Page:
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Chapter 14: the peace crusade 1870-1872; aet. 51-53


“What hast thou for thy scattered seed,
O Sower of the plain?
Where are the many gathered sheaves
Thy hope should bring again?”
“The only record of my work
Lies in the buried grain.”
“O Conqueror of a thousand fields!
In dinted armor dight,
What growths of purple amaranth
Shall crown thy brow of might?”
“Only the blossom of my life
Flung widely in the fight.”

“What is the harvest of thy saints,
O God! who dost abide?
Where grow the garlands of thy chiefs
In blood and sorrow dyed?
What have thy servants for their pains?”
“This only,--to have tried.”

J. W. H.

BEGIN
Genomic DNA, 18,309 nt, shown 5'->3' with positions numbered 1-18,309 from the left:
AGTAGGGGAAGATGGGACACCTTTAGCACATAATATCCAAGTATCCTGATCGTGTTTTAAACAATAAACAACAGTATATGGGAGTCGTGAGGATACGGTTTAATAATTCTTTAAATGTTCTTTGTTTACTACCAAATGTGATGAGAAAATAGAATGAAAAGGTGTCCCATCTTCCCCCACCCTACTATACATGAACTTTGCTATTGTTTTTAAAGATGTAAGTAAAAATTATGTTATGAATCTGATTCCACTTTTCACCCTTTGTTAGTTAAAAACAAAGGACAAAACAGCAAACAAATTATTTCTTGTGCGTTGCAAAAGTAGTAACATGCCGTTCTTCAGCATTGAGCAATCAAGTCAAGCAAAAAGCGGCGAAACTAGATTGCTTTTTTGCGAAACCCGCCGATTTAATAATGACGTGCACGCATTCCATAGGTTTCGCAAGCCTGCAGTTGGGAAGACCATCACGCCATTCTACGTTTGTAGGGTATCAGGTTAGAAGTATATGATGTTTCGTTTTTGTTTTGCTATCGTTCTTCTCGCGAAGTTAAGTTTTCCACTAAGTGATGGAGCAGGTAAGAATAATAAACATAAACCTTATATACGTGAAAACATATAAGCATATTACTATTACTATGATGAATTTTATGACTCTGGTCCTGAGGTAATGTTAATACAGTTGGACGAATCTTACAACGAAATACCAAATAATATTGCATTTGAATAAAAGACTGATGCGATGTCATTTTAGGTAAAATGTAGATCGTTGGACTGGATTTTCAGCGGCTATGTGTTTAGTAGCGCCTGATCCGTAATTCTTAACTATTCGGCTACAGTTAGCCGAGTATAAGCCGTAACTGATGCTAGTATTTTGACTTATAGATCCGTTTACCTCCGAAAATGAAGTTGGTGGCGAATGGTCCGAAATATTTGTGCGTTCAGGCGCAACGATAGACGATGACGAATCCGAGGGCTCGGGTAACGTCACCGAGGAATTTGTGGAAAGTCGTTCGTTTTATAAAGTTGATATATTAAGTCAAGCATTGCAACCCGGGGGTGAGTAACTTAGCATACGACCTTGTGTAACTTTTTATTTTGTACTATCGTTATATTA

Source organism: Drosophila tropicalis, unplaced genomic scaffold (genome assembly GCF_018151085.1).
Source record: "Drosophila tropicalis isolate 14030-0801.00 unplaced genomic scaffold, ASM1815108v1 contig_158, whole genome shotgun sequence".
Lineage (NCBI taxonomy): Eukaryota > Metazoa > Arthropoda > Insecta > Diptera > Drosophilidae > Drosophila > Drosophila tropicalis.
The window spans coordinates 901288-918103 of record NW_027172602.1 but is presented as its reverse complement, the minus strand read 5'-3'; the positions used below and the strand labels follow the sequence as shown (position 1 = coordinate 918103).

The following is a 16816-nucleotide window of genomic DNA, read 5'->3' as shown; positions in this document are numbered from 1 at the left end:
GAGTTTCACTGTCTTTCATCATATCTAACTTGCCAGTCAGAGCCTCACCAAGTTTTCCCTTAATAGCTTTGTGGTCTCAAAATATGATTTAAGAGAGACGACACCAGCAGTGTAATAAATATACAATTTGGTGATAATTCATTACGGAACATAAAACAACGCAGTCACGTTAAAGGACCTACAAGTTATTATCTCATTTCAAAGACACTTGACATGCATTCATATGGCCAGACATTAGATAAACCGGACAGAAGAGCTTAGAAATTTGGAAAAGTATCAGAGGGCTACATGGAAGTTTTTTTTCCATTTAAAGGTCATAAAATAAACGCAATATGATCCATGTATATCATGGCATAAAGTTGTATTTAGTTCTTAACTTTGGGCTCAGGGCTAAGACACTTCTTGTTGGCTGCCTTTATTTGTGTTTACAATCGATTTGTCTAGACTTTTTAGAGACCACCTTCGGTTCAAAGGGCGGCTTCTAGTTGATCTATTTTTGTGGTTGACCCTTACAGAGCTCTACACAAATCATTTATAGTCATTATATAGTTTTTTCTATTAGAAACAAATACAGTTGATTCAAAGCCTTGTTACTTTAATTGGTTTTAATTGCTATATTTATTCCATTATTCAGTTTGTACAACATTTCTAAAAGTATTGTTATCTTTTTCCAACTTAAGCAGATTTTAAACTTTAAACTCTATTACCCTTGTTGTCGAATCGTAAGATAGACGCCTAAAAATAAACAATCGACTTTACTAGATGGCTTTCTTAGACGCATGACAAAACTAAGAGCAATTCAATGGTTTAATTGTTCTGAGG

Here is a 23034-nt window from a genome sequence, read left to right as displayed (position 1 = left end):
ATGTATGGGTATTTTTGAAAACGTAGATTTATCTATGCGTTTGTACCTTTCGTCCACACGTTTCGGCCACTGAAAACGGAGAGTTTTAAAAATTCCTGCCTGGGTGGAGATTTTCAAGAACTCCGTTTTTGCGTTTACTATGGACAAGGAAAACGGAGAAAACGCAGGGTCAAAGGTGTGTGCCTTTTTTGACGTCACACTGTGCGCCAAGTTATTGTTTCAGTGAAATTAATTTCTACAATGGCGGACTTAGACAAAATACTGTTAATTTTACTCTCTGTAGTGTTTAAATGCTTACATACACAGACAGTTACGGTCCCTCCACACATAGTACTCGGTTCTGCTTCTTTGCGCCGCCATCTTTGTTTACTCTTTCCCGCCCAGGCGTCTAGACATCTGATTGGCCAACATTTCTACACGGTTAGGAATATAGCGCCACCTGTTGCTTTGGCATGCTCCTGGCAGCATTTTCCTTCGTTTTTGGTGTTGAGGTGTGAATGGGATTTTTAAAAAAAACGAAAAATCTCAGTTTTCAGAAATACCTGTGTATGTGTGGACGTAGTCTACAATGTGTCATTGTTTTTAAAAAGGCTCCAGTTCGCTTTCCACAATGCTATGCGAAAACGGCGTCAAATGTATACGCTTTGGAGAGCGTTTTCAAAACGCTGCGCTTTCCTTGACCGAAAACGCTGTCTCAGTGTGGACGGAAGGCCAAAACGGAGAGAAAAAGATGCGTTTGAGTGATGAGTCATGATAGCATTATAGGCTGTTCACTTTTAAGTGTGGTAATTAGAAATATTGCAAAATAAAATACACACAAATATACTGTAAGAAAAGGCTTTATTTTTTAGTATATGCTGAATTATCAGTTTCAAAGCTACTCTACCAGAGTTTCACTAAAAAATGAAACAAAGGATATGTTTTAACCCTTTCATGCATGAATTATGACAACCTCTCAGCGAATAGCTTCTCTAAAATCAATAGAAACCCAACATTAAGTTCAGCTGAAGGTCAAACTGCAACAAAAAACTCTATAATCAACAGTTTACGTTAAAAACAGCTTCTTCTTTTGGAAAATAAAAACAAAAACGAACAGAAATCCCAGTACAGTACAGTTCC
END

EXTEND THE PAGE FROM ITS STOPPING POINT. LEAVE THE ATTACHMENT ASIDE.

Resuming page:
When a branch is cut from a vigorous tree, Nature at once sets to work to adjust matters. New juices flow, new tissues form, the wound is scarfed over, and after a time is seen only as a scar. Not here, but elsewhere, does the new growth take place, the fresh green shoots appear, more vigorous for the pruning.

Thus it was with our mother's life, as one change after another came across it. Little Sam died, and her heart withered with him: then religion and study came to her aid, and through them she reached another

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